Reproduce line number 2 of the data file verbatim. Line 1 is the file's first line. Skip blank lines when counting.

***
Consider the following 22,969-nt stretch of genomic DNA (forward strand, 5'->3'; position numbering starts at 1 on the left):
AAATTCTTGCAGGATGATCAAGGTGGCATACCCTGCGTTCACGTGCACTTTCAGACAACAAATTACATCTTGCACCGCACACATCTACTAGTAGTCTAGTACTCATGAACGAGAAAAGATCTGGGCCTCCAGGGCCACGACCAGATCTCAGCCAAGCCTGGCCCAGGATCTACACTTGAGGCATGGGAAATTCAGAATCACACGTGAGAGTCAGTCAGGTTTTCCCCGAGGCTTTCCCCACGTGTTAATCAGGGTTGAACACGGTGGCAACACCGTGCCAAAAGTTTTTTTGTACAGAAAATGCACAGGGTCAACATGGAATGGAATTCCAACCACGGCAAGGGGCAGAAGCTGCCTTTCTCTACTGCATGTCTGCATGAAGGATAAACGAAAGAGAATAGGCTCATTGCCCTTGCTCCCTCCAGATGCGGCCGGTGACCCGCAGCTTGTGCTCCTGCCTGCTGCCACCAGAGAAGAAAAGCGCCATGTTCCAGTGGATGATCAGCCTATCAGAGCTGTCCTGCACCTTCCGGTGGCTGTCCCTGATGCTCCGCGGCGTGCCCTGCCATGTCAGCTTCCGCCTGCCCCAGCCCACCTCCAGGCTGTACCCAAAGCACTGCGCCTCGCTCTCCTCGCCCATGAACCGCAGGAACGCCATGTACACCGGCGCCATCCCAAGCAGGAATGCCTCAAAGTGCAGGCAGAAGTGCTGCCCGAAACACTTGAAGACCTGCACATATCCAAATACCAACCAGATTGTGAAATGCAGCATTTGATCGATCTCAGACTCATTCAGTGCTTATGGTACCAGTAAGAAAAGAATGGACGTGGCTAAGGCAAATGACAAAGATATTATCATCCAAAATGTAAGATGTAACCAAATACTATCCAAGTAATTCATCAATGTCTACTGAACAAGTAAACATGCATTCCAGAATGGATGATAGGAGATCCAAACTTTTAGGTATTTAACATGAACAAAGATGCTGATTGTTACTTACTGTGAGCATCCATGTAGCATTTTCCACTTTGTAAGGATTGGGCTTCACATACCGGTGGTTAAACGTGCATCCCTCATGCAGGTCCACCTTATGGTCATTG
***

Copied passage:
AAATTCTTGCAGGATGATCAAGGTGGCATACCCTGCGTTCACGTGCACTTTCAGACAACAAATTACATCTTGCACCGCACACATCTACTAGTAGTCTAGTACTCATGAACGAGAAAAGATCTGGGCCTCCAGGGCCACGACCAGATCTCAGCCAAGCCTGGCCCAGGATCTACACTTGAGGCATGGGAAATTCAGAATCACACGTGAGAGTCAGTCAGGTTTTCCCCGAGGCTTTCCCCACGTGTTAATCAGGGTTGAACACGGTGGCAACACCGTGCCAAAAGTTTTTTTGTACAGAAAATGCACAGGGTCAACATGGAATGGAATTCCAACCACGGCAAGGGGCAGAAGCTGCCTTTCTCTACTGCATGTCTGCATGAAGGATAAACGAAAGAGAATAGGCTCATTGCCCTTGCTCCCTCCAGATGCGGCCGGTGACCCGCAGCTTGTGCTCCTGCCTGCTGCCACCAGAGAAGAAAAGCGCCATGTTCCAGTGGATGATCAGCCTATCAGAGCTGTCCTGCACCTTCCGGTGGCTGTCCCTGATGCTCCGCGGCGTGCCCTGCCATGTCAGCTTCCGCCTGCCCCAGCCCACCTCCAGGCTGTACCCAAAGCACTGCGCCTCGCTCTCCTCGCCCATGAACCGCAGGAACGCCATGTACACCGGCGCCATCCCAAGCAGGAATGCCTCAAAGTGCAGGCAGAAGTGCTGCCCGAAACACTTGAAGACCTGCACATATCCAAATACCAACCAGATTGTGAAATGCAGCATTTGATCGATCTCAGACTCATTCAGTGCTTATGGTACCAGTAAGAAAAGAATGGACGTGGCTAAGGCAAATGACAAAGATATTATCATCCAAAATGTAAGATGTAACCAAATACTATCCAAGTAATTCATCAATGTCTACTGAACAAGTAAACATGCATTCCAGAATGGATGATAGGAGATCCAAACTTTTAGGTATTTAACATGAACAAAGATGCTGATTGTTACTTACTGTGAGCATCCATGTAGCATTTTCCACTTTGTAAGGATTGGGCTTCACATACCGGTGGTTAAACGTGCATCCCTCATGCAGGTCCACCTTATGGTCATTG